Celebrating the centennial of the Bauhaus (1919–1933), An Ideal Unity will explore the artistic breadth and reach of the innovative school that integrated fine arts and design. In response to the rise of industrial production and the movement away from individually made objects, architect Walter Gropius founded the school in Weimar, Germany, aspiring to unify the arts through craft. The goals of the institution grew to include creating an aesthetic that served the modern industrial society, designing for mass production, and incorporating technology to improve quality of life. All students began a preliminary course that focused on materials, color theory, and formal relationships before moving into a more specialized workshop in metalworking, cabinetmaking, weaving, pottery, typography, or wall painting. An incubator for thought and experimentation, the Bauhaus invited students from around the world to rethink modes of making.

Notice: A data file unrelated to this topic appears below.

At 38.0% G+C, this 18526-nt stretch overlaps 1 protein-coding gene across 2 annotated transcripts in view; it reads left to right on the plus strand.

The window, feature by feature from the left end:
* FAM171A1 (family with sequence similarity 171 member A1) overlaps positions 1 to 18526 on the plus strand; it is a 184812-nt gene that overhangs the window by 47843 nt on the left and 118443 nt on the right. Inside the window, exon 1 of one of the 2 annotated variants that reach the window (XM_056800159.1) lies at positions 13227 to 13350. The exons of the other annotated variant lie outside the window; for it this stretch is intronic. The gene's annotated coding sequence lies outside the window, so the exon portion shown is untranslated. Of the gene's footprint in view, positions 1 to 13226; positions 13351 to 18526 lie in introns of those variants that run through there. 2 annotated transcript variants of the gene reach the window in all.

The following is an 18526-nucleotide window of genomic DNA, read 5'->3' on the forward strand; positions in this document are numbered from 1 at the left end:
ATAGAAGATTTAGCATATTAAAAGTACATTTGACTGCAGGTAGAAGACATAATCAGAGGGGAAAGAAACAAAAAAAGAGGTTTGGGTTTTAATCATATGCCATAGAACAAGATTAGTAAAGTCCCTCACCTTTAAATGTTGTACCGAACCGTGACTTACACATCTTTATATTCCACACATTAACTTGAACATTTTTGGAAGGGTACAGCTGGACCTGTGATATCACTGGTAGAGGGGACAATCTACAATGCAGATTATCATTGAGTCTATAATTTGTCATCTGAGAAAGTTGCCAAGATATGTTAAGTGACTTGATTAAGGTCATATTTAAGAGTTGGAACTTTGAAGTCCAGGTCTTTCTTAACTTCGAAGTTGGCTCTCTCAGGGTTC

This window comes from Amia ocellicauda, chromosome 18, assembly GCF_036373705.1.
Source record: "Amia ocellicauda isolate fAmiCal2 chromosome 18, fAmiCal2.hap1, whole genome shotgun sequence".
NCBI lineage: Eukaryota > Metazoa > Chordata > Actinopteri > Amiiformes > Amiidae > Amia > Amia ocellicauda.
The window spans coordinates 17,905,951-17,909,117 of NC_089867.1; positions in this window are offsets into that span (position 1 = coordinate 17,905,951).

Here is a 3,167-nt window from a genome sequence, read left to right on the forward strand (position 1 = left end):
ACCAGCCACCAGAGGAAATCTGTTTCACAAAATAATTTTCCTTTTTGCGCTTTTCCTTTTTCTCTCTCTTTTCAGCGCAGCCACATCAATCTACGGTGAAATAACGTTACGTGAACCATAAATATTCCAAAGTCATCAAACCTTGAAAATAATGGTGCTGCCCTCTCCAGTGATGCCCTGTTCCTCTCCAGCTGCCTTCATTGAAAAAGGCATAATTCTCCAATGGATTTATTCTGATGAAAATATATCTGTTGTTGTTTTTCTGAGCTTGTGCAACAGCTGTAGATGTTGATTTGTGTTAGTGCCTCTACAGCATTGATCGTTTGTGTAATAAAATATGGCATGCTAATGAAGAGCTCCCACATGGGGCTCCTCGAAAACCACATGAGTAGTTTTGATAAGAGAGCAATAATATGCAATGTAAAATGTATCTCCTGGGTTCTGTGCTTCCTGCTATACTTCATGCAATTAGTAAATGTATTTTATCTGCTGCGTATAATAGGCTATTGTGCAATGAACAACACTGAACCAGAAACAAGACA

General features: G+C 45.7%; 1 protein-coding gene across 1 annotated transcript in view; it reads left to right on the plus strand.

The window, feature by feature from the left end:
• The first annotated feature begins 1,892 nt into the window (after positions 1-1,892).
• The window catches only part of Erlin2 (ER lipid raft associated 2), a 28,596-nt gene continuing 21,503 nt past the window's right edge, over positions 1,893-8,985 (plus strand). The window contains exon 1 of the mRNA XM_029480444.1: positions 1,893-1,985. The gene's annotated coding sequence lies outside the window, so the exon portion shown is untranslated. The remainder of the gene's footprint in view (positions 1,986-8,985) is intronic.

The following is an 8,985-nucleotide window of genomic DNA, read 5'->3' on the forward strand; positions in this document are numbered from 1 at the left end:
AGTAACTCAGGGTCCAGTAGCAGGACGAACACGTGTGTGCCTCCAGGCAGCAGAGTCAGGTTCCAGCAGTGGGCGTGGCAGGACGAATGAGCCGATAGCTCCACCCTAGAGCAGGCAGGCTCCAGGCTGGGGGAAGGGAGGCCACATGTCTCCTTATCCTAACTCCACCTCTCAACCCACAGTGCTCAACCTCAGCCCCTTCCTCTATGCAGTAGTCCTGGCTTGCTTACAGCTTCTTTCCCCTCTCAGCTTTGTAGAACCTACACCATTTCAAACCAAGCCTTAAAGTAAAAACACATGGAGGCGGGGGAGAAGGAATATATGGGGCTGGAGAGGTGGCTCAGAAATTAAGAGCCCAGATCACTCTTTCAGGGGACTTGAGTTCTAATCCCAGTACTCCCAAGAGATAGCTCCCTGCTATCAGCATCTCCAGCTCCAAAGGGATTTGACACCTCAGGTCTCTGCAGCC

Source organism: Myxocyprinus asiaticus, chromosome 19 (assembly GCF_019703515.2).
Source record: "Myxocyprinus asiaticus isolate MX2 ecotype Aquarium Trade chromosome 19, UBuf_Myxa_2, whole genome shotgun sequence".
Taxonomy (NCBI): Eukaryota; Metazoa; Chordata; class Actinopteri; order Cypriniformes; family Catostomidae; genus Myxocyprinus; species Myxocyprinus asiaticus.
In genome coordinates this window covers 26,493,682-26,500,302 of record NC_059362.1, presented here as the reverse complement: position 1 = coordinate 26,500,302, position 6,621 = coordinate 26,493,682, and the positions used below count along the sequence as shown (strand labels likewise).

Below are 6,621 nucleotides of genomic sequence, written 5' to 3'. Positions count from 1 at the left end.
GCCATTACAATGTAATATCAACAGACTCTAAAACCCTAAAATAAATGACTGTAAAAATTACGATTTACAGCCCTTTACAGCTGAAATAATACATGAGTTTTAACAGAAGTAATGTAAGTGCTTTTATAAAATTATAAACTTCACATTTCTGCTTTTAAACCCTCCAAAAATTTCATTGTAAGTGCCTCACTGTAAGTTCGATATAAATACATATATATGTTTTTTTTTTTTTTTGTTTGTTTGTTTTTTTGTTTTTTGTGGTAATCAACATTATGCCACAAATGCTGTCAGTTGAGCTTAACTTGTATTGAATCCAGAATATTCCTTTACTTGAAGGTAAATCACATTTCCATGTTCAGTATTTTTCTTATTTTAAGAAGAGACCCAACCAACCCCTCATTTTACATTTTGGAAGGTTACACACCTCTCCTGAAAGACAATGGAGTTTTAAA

Though the Bauhaus closed in 1933 due to the rise of the Nazi regime, its influence continues to impact generations of artists, designers, and craftspeople. The theories and practices of the Bauhaus spread around the world as former teachers and students returned home or fled Europe during the second World War.
Including photographs, prints, drawings, and decorative arts from NOMA’s permanent collection, An Ideal Unity underscores the principles of the Bauhaus aesthetic and mission. Works by Bauhaus teachers and students currently on view in NOMA’s permanent collection installations will be identified to further highlight the school’s pivotal role in modern art and design.